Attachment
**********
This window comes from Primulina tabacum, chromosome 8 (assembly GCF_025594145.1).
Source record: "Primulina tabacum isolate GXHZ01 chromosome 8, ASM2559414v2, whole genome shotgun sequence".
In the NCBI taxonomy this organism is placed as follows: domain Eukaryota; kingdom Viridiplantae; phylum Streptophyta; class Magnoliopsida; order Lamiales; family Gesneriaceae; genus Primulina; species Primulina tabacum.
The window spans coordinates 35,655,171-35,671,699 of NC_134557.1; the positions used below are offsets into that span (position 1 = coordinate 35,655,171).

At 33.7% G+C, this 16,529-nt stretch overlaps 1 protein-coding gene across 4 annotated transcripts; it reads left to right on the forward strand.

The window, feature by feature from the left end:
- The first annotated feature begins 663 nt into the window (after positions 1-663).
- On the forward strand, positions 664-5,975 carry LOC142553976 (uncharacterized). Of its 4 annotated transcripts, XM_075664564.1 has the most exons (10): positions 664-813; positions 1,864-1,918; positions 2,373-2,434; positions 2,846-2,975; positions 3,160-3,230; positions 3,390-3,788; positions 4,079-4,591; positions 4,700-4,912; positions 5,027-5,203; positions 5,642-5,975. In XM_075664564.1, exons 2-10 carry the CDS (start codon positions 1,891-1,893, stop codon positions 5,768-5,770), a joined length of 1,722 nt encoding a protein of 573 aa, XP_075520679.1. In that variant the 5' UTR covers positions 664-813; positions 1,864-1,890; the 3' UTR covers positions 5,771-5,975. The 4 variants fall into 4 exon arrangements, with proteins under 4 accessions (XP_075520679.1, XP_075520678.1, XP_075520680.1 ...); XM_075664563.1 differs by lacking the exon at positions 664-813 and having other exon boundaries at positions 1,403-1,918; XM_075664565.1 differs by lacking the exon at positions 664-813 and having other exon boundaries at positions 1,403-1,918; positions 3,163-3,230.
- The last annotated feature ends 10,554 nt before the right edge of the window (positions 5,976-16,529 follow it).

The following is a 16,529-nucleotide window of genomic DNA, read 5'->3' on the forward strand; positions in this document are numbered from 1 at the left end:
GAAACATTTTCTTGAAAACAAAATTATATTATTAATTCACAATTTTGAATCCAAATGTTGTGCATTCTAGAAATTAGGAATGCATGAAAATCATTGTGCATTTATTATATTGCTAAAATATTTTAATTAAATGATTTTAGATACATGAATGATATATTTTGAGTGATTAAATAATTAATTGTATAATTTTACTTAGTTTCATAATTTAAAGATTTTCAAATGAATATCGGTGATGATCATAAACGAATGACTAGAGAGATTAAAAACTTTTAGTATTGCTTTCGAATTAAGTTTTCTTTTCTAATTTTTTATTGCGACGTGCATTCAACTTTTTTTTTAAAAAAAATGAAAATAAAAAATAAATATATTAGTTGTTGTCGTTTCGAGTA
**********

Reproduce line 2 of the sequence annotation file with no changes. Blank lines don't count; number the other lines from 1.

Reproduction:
Source record: "Primulina tabacum isolate GXHZ01 chromosome 8, ASM2559414v2, whole genome shotgun sequence".